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Former CFTC Commissioner Bart Chilton, who famously blasted high-frequency traders as "cheetahs" when he was a regulator, has gone to work with a leading high-frequency trading association, the group said Thursday.
The switch is a dramatic example of a regulator becoming a paid consultant for an industry he once criticized—and it says as much about how the high-frequency trading industry is changing its approach as it does about Washington's often-criticized revolving door.
Chilton, who left the CFTC earlier this year, joined the law and lobbying firm of DLA Piper as a senior policy advisor in April. On Thursday, the Modern Markets Initiative announced that Chilton and DLA Piper will work with the association's newly appointed CEO Bill Harts on "regulatory and public policy matters."
"People are going to say, 'wait a minute, you used to beat the [stuff] out of those guys,' and I did, but I never said they should go away," Chilton said. Members of the Modern Markets Initiative, he said, "are the white hats among the HFTs. These guys are the first guys who want to be regulated and be part of the conversation."
With a shock of long white hair falling almost to his shoulders and an equally vibrant rhetoric, Chilton was among the most visible commissioners at the CFTC, which he joined after an appointment by President George W. Bush in 2007.
As early as 2010, Chilton began making speeches about high-frequency trading, raising questions about the role and safety of lightning quick, computer-driven trading strategies. That debate exploded onto the national scene earlier this year with the publication of Michael Lewis' book "Flash Boys," an extremely critical take on high-frequency trading.
Lewis said modern financial markets are so damaged by high-frequency trading strategies that they have been "rigged" by the industry. The burst of attention from the book has accelerated calls in Washington for new regulation of high-frequency trading practices.
Chilton said he has not changed his policy views on high-frequency trading, including that HFT needs to be regulated, that high-speed trading algorithms need "kill switches" in case of trouble, and other measures to keep trading fair and safe. He also said he expects the Modern Markets Initiative to roll out a series of policy recommendations later this year. He declined to reveal the fee the association is paying DLA Piper for its services.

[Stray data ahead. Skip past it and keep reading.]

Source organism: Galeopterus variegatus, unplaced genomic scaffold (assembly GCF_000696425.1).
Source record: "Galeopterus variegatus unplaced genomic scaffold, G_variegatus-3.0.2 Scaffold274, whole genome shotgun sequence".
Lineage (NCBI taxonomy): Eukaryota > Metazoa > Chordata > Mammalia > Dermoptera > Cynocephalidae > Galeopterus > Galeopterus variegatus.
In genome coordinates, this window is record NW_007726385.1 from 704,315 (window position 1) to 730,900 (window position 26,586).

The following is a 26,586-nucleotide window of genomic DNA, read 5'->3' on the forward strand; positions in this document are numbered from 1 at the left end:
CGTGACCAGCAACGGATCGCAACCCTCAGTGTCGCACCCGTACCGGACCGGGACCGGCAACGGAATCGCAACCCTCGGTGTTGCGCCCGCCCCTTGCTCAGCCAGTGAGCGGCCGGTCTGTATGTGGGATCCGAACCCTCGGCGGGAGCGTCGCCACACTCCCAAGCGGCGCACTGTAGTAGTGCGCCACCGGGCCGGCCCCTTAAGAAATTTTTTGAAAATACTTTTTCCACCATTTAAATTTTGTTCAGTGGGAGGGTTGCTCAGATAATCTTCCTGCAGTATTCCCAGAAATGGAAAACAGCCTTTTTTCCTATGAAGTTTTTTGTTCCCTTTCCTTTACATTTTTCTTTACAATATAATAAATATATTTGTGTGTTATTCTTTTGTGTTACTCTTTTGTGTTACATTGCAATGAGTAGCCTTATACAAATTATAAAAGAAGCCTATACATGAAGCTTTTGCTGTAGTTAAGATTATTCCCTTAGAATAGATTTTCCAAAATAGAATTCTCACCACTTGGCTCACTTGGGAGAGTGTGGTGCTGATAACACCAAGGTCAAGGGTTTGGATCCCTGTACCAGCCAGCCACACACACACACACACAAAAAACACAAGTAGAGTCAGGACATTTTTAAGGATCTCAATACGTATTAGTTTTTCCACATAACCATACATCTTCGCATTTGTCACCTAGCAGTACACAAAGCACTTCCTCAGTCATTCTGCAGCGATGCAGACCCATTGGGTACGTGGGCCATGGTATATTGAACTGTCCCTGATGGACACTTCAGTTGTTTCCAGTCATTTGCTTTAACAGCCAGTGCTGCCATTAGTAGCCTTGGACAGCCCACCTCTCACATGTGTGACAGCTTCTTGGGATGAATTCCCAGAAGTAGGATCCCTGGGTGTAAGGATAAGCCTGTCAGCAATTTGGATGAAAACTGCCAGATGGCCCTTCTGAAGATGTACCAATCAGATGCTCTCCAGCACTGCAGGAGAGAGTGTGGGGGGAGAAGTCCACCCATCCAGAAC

"I don't feel dirty so far," Chilton said. "But we'll see."
Asked about the hiring, Modern Markets Initiative spokesman Kevin Madden said, "The MMI members welcome perspectives based on experience when it comes to countering many of the misperceptions folks have about HFT."
In a 2010 speech before the High Frequency Trading World USA conference, Chilton weighed into the debate for the first time: "HFT trading is part of our trading today, but should it remain the same?" he asked. "Is this type of trading outside of—or is it even inimical to—the fundamental purposes of capital formation and risk management in these markets?"
In a 2011 speech entitled "Caging the Financial Cheetahs," Chilton likened high-frequency traders to the fleet-footed felines of the African prairie. "If markets are going to be efficient and effective and less volatile, we need to cage the cheetahs," Chilton said at the time. "I'm not saying they should be extinct, and overly burdensome regulations shouldn't endanger them as a species, but they need to be confined."
Chilton's speeches generally focused on the need for regulation and fairness in high-frequency trading, not the elimination of it.
Today, Chilton says his policy views have remained consistent in his new role. "The HFT guys don't particularly like that I called them cheetahs, but at the same time, it's not inconsistent with the policy I've always espoused," he said. And Chilton added that he is prepared to register as a lobbyist if his new role meets the legal threshold for doing so.
Will he continue to refer to high-frequency traders as "cheetahs" from his new perch at DLA Piper?
"Probably not as much," Chilton said.
—By CNBC's Eamon Javers. Follow him on Twitter: